Of the blogs I followed this semester, Working Class Perspectives, Radical History Network, A Manly Pasttime, Sport in American History, Programming Historian, and Digital Humanities Now, two proved to be useful for me in the long run: Working Class Perspectives and Sport in American History.
Working Class Perspectives, run by the Working Class Studies Association, combines news, analysis, and support of working class academics. It analyses modern day identities of class using intersectionality theory. An example is analysis of hit netflix show Orange Is The New Black, where conflicts between the characters in prison is analyzed using multiple identity. Another article looked at suicide rates amongst rural working class whites in the US. Finally, another sought out a class analysis of Russell Brand’s celebrity activism and it’s usefulness and limitations. Still others looked at labor history and working class history. It was refreshing to see a current day usage of class within the context of intersectionality, in that Working Class Perspectives does not ignore gender, race, sexuality, etc, but instead just emphasizes class in its analysis, going beyond classical marxism but not losing itself in postmodernism’s de-emphasis of economic cultures.
Sport in American History is a combination of articles, book reviews, movie reviews, and commentary on critical studies of sports. Despite the name, it is not entirely American, as it occassionally looks at sports outside the US, such as an analysis of Cricket’s peculiar role as the only international sport where athletes flock to a poor nation instead of rich nations, in the case of Indian cricket. I run a weekly roundup of articles on social/cultural/political aspects of baseball, and following this blog has proved to be valuable in adding a source where I could find these articles quickly and easily. The book reviews also proved to be useful in keeping up with the literature surrounding issues in sport, such as gender, race, class, labor power, media, social change, fan subcultures, etc.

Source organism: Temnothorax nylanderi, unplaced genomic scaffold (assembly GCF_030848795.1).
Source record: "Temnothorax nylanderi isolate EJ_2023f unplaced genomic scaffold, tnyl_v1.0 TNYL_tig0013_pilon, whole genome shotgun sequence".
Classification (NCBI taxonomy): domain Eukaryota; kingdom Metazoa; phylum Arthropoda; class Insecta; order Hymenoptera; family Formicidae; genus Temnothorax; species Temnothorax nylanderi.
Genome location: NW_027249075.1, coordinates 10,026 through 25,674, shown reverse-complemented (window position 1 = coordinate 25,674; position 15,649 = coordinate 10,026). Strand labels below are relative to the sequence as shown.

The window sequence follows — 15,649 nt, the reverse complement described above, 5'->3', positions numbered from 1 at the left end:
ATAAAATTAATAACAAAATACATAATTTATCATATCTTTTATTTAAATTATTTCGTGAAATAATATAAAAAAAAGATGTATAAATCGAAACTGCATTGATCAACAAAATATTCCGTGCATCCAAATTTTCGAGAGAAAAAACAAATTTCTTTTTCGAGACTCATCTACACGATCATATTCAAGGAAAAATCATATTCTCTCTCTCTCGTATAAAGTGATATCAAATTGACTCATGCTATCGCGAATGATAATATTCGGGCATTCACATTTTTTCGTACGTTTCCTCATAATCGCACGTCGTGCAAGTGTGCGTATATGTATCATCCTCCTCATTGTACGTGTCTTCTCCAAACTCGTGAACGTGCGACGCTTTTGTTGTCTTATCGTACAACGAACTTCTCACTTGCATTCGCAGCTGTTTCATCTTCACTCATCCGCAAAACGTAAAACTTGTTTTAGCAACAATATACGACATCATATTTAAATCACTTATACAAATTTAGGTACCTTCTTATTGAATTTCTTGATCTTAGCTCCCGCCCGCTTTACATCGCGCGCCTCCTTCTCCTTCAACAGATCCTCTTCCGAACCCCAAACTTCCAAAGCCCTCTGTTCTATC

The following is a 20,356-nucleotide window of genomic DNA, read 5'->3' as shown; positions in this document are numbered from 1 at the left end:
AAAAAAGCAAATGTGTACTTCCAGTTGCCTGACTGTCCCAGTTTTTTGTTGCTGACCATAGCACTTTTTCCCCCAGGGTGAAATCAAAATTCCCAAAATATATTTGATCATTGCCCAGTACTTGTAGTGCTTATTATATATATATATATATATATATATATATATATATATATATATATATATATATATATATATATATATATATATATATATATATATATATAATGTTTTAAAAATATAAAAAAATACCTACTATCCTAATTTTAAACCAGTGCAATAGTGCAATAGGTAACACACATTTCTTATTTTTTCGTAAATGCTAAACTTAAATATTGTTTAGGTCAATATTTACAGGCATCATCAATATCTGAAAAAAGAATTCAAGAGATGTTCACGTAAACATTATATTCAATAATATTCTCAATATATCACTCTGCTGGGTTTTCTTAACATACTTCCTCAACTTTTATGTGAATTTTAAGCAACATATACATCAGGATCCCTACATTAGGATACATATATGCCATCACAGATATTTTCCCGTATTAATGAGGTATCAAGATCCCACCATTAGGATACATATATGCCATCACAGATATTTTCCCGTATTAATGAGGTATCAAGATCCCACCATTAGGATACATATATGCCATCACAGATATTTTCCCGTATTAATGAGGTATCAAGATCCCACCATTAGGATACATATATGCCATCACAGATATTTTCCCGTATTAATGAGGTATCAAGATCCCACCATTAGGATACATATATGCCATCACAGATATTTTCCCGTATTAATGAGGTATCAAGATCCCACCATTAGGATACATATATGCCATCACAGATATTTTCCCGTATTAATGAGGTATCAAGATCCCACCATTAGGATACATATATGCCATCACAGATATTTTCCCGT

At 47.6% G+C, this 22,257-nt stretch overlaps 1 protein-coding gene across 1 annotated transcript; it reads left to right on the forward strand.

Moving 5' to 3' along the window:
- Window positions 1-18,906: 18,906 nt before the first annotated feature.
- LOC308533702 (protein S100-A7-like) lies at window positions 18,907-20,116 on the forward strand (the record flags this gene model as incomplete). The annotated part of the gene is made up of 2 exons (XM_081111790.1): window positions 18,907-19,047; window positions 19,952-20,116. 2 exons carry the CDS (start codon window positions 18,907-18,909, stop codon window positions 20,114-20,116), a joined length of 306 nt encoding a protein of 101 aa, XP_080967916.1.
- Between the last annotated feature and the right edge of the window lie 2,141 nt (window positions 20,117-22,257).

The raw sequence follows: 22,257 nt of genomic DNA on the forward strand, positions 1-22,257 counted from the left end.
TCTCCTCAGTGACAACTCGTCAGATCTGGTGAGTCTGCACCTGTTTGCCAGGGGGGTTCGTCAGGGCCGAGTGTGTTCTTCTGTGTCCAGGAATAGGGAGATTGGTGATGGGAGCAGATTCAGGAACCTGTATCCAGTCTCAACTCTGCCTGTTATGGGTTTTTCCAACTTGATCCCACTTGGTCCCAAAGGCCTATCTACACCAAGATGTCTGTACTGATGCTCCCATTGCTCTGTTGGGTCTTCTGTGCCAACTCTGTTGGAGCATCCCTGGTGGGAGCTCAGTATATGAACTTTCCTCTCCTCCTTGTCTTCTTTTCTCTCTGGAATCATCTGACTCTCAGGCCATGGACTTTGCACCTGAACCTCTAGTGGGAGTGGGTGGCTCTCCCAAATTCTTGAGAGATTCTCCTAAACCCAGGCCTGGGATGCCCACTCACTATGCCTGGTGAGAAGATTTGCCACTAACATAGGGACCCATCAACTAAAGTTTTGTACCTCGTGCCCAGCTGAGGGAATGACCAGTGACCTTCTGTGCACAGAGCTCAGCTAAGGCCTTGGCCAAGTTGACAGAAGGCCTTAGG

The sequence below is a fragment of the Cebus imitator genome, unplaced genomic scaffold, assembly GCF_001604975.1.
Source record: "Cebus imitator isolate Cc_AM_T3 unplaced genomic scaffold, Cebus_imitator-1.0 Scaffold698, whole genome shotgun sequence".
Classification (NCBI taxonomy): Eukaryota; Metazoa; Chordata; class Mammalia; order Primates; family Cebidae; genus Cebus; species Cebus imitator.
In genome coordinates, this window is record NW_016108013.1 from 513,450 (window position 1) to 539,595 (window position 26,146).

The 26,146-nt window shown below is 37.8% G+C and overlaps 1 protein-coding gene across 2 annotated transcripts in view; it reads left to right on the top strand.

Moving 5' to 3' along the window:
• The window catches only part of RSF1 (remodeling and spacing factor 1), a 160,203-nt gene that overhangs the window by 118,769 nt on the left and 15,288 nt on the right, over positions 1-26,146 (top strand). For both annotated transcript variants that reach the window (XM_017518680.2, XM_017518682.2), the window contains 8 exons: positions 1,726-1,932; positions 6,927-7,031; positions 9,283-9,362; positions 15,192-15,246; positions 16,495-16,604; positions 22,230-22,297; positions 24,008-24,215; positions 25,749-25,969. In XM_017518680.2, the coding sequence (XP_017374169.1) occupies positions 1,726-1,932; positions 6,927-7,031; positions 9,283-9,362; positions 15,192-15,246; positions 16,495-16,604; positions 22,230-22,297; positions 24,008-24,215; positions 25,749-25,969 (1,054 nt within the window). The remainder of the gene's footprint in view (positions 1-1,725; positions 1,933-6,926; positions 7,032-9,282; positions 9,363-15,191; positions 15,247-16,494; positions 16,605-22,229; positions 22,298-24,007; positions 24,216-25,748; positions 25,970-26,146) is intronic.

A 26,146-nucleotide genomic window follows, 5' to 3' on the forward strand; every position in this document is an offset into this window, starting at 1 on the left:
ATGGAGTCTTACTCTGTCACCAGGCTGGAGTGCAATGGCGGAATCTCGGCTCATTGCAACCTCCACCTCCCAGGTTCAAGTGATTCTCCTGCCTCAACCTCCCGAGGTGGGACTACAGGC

The other blogs I followed varied in usefulness. A Manly Pasttime, which explores 19th century baseball and the development of the early game, does not post nearly enough, though the research is pretty good and original when the blog owner does, although he posts about his own vintage baseball team a bit much. Radical History Network, based in London UK, seemed to be pretty specific to London and therefore wasn’t all that particularly helpful. Unfortuantely, Programming Historian and Digital Humanities Now mostly post about topics I am not interested in, so perhaps I should have followed different blogs. I did like the mapping of the 2nd KKK from 1910-1940s.
What helped, more than the RSS feed button, was blog’s ability to post on facebook, sadly, as I could than get notifications when blogs posted in my facebook feed. This, perhaps, says more about my own online consumption than RSS feeds, but it was easy for me to forget to look at the RSS feeds, while putting blogs as facebook pages enabled me to be notified about new posts mixed in with my regular facebook notifications, much as email.